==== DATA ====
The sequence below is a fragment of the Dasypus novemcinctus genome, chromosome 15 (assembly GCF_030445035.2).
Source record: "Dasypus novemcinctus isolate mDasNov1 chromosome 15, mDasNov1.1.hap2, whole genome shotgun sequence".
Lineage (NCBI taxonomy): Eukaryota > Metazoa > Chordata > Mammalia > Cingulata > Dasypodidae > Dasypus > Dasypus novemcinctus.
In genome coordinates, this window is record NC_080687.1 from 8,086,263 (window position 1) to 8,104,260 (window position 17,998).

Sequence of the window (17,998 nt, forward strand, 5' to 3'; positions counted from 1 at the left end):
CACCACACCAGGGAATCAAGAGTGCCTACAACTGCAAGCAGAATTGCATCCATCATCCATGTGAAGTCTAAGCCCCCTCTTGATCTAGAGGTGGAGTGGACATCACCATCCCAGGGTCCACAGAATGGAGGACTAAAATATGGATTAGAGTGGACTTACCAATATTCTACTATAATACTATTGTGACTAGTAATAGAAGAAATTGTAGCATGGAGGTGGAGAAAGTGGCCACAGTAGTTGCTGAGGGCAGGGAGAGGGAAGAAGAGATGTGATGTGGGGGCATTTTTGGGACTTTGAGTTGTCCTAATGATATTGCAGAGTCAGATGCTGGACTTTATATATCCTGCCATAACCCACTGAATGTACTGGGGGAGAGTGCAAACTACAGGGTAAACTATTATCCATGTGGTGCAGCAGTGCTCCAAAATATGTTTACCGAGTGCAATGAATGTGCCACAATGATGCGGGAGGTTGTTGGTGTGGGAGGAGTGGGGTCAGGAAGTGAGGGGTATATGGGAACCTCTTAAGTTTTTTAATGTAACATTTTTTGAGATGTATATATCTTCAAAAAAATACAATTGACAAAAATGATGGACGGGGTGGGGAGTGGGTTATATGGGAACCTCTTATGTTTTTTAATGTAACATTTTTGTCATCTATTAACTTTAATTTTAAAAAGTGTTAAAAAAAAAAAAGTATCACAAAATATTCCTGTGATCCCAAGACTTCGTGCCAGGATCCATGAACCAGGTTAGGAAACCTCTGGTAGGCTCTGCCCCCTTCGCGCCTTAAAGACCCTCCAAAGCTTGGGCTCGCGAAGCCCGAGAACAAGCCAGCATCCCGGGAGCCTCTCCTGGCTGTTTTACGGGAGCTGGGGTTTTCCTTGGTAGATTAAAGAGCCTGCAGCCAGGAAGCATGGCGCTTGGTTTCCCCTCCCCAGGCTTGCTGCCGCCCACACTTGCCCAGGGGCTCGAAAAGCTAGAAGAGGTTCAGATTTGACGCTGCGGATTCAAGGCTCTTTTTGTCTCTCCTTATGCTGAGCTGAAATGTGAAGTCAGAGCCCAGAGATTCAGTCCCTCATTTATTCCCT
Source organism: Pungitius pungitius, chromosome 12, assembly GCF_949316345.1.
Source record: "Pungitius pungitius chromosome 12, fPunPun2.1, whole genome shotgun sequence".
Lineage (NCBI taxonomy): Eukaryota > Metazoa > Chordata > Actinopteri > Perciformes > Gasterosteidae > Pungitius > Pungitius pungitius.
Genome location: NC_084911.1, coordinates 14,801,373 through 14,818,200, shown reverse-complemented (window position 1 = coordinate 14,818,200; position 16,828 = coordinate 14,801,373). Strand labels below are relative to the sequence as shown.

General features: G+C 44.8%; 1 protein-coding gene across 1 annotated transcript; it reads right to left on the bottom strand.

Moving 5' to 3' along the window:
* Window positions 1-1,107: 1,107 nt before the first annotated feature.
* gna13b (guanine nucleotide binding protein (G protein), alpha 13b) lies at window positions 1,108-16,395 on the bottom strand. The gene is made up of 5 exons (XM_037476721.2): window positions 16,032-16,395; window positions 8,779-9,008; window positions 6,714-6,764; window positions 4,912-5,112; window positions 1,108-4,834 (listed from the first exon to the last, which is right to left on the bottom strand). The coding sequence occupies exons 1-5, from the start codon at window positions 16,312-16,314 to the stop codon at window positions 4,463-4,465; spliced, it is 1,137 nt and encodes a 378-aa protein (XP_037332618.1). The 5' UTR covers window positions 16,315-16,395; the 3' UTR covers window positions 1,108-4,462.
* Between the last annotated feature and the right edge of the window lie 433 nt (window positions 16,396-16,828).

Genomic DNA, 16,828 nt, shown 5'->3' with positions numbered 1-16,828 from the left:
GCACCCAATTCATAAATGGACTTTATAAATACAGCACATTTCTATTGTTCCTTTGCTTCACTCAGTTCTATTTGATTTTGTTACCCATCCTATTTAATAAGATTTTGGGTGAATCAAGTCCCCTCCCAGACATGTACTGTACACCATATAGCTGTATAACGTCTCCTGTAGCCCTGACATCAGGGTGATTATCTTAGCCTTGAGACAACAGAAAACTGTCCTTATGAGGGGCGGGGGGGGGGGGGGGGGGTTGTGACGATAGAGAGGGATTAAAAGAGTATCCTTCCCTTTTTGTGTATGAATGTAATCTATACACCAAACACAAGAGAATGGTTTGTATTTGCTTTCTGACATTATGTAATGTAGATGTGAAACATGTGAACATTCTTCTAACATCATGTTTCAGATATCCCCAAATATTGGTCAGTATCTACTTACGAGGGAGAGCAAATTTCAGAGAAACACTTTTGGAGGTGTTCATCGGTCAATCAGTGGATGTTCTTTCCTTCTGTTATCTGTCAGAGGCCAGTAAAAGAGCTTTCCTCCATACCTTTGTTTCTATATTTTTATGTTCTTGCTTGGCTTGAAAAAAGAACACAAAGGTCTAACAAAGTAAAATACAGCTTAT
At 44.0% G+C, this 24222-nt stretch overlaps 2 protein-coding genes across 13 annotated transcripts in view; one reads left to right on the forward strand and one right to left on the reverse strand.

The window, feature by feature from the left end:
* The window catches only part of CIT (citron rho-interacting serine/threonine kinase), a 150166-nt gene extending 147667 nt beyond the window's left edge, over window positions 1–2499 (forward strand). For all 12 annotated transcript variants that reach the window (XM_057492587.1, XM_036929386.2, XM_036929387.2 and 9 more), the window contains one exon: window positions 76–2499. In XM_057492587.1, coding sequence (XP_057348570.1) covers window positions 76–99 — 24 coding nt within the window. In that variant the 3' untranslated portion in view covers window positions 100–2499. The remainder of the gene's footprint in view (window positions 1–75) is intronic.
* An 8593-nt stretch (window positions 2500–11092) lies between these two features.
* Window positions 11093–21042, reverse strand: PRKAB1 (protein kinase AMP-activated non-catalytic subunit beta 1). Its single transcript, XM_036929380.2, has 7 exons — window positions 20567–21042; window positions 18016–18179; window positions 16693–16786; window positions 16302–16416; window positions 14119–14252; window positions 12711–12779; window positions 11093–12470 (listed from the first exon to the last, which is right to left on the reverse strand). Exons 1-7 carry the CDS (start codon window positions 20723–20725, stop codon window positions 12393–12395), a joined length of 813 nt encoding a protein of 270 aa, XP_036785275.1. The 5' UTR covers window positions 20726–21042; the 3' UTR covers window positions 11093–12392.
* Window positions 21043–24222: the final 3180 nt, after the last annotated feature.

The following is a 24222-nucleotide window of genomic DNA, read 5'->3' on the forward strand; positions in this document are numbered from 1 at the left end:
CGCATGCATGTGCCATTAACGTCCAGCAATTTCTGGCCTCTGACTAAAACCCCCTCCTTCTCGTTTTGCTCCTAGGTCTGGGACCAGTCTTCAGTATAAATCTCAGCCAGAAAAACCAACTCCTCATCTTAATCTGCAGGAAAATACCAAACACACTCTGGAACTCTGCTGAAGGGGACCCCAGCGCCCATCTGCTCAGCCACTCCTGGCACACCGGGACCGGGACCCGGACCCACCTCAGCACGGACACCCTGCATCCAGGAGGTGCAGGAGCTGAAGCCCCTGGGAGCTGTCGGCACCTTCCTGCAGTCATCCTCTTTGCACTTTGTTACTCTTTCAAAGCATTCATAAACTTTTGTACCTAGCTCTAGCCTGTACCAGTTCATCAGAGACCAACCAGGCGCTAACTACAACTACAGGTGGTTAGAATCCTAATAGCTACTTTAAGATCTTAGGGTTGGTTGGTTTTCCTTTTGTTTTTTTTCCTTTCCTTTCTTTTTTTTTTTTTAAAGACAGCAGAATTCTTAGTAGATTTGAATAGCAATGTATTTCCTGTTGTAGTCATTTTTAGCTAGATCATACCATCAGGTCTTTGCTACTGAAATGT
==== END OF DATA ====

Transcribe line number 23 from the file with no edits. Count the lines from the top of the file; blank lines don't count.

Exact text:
* Window positions 21043–24222: the final 3180 nt, after the last annotated feature.